# How to…

Useful information for contributors to this blog

## Show/Hide Kitchen Sink

This important button is on the far left of the Visual editor. It displays another row of buttons: take time to explore them. An alternative to the “Ω” button (Insert custom character) is the HTML Special Characters box, which appears on the bottom left of the screen when writing or editing.

## Embed External Media

Shortcodes allow you to easily and safely embed media from places like YouTube and SoundCloud. Enter the shortcode [between square brackets]; specific instructions for each one are here: youtubeaudiosoundcloudflickrslidesharearchivesscribdpolldaddyblip.tvdailymotionvimeo, and wpvideo (VideoPress).

The ‘Private’ setting means only users with Editor or Administrator roles may view your page or post. See codex.wordpress.org/Using_Password_Protection for more details.

## Latex Code

$LaTeX logo$ is a powerful markup language for writing mathematical equations, formulas, etc. See support.wordpress.com/latex/ for instructions.

## Overriding WordPress’s Interpretations

If you want code to appear as code, or straight quotes to appear as straight quotes, workarounds are at codex.wordpress.org/Writing_Code_in_Your_Posts. Note that you have to use the Text editor for these to work, not the Visual editor.

### One Response to How to…

1. Nicolás Meyer (from Argentina) says:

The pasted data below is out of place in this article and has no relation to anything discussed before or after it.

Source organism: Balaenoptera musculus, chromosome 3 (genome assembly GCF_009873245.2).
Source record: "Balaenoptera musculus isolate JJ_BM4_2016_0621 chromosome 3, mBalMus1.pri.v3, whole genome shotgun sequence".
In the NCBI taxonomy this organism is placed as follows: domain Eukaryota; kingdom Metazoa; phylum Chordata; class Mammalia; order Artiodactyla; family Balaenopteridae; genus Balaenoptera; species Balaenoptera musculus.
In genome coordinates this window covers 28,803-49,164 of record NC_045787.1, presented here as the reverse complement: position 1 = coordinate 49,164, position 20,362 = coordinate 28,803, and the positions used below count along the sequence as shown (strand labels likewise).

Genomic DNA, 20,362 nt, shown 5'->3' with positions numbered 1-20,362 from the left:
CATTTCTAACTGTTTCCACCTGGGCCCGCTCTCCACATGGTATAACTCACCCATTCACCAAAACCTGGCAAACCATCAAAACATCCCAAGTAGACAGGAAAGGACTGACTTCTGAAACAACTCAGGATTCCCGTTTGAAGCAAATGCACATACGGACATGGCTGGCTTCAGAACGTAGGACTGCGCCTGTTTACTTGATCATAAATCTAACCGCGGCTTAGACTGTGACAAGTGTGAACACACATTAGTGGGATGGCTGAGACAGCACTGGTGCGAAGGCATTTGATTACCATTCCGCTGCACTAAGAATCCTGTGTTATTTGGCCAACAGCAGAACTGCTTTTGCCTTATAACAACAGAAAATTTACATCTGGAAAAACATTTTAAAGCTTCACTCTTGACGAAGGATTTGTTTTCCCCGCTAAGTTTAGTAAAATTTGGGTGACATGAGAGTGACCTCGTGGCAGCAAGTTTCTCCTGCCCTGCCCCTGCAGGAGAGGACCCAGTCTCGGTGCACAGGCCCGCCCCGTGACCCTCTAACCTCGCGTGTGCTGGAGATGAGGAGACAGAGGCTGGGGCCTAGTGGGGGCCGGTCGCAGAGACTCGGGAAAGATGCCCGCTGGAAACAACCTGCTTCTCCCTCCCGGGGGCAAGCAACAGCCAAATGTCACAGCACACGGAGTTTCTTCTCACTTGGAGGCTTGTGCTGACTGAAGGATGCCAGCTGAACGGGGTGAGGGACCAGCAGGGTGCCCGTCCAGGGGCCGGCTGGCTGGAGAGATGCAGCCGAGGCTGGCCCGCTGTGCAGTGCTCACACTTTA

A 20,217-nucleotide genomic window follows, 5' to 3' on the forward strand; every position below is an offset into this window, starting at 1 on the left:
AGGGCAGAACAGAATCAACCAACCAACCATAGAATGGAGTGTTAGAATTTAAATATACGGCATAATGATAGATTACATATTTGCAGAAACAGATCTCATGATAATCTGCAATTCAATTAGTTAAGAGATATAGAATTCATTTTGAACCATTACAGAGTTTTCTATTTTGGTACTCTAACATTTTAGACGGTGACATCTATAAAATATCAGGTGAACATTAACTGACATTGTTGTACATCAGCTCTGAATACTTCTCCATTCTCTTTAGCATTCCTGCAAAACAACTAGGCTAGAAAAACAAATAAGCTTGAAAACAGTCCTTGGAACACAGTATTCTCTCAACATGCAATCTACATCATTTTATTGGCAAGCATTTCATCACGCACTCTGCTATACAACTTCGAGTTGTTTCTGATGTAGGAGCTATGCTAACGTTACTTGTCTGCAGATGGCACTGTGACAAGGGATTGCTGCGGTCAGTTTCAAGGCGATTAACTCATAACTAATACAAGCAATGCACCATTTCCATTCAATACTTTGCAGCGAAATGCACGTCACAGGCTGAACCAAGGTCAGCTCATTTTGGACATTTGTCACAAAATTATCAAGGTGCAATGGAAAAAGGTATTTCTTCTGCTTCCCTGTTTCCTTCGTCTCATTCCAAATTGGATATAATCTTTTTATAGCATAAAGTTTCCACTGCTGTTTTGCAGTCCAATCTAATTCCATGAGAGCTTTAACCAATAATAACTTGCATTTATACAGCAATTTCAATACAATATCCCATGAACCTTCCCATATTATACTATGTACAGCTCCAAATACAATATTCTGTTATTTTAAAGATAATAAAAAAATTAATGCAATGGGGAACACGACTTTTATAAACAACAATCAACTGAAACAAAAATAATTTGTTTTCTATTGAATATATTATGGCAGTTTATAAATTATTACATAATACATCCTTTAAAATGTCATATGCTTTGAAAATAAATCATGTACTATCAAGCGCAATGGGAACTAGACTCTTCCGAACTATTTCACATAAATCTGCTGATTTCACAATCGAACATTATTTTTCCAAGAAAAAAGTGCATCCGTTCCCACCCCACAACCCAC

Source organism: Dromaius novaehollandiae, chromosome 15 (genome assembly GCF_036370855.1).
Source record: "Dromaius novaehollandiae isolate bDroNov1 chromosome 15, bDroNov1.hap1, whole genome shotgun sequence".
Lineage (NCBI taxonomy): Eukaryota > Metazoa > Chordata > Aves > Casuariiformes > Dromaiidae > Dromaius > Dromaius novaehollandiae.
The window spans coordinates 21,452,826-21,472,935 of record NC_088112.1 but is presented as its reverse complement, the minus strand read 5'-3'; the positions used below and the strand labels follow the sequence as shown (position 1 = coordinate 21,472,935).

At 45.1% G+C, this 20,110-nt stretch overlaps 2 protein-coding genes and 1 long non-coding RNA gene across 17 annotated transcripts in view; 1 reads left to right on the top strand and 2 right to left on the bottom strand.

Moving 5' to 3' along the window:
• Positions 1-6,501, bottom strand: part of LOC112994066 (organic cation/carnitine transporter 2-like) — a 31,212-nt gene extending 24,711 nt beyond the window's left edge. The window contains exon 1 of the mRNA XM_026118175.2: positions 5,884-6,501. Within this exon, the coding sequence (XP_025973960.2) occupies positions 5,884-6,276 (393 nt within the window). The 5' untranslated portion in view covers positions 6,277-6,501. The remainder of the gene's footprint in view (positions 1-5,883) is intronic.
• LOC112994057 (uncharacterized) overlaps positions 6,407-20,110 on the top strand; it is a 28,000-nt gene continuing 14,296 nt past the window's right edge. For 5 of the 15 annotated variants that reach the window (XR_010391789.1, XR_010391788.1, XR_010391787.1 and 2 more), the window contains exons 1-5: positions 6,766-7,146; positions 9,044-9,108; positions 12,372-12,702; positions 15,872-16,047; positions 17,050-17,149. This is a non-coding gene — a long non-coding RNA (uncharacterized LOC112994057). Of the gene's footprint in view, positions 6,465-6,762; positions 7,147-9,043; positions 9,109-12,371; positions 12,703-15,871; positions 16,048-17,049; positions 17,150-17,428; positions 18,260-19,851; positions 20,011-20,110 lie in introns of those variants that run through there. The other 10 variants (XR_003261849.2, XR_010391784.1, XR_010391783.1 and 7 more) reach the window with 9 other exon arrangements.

Hello. Doesn’t exploring what sounds an aulos can produce, and basing reconstructed ancient Greek music in part on that, run a similar risk to testing what sounds could be generated by a klavier played by Mozart and concluding that Mozart might have played something like what Schumann or Scott Joplin wrote, since such music (give or take some, but not too many, technical adjustments) could in theory be produced by the klavier?
Hearing music of more than 2,500 years ago sent shivers through my back. Even if only 50%, or say 10%, of the extrapolations are accurate it’s a colossal achievement. Still, the above question sticks in my mind. As with Mozart’s piano, that such music was technically possible doesn’t mean it was played . The music, particularly when the chorus sings, sounds relatively more Renaissance-like than older than that; more complex than the linear sound one might possibly expect from music that was backing the recitation of a poem.
In any event, thank you very, very much for your work — and doubly so for any comment my own comment may elicit.